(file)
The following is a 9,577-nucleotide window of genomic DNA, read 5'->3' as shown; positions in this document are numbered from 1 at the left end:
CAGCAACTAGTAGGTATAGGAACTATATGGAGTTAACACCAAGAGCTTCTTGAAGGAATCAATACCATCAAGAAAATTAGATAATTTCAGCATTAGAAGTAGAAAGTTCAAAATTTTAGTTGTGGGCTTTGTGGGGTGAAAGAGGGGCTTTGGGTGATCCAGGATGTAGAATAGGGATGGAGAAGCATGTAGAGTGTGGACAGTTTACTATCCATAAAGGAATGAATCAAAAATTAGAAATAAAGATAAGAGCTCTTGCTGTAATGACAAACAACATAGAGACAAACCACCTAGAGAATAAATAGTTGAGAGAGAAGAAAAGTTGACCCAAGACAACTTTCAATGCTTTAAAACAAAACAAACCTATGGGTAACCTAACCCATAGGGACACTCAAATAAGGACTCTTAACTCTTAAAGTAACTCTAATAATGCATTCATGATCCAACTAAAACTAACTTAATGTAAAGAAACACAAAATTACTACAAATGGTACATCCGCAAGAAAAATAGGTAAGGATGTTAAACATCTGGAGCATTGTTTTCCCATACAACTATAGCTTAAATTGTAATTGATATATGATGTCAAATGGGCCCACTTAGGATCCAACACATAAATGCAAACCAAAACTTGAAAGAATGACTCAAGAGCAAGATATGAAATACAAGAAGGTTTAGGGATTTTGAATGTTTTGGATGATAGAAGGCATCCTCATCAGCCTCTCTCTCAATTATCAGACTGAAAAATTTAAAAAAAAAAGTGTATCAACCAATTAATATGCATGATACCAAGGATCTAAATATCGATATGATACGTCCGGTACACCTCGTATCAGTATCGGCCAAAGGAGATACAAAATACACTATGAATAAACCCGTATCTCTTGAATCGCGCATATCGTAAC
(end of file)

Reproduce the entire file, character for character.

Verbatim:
The following is a 9,577-nucleotide window of genomic DNA, read 5'->3' as shown; positions in this document are numbered from 1 at the left end:
CAGCAACTAGTAGGTATAGGAACTATATGGAGTTAACACCAAGAGCTTCTTGAAGGAATCAATACCATCAAGAAAATTAGATAATTTCAGCATTAGAAGTAGAAAGTTCAAAATTTTAGTTGTGGGCTTTGTGGGGTGAAAGAGGGGCTTTGGGTGATCCAGGATGTAGAATAGGGATGGAGAAGCATGTAGAGTGTGGACAGTTTACTATCCATAAAGGAATGAATCAAAAATTAGAAATAAAGATAAGAGCTCTTGCTGTAATGACAAACAACATAGAGACAAACCACCTAGAGAATAAATAGTTGAGAGAGAAGAAAAGTTGACCCAAGACAACTTTCAATGCTTTAAAACAAAACAAACCTATGGGTAACCTAACCCATAGGGACACTCAAATAAGGACTCTTAACTCTTAAAGTAACTCTAATAATGCATTCATGATCCAACTAAAACTAACTTAATGTAAAGAAACACAAAATTACTACAAATGGTACATCCGCAAGAAAAATAGGTAAGGATGTTAAACATCTGGAGCATTGTTTTCCCATACAACTATAGCTTAAATTGTAATTGATATATGATGTCAAATGGGCCCACTTAGGATCCAACACATAAATGCAAACCAAAACTTGAAAGAATGACTCAAGAGCAAGATATGAAATACAAGAAGGTTTAGGGATTTTGAATGTTTTGGATGATAGAAGGCATCCTCATCAGCCTCTCTCTCAATTATCAGACTGAAAAATTTAAAAAAAAAAGTGTATCAACCAATTAATATGCATGATACCAAGGATCTAAATATCGATATGATACGTCCGGTACACCTCGTATCAGTATCGGCCAAAGGAGATACAAAATACACTATGAATAAACCCGTATCTCTTGAATCGCGCATATCGTAAC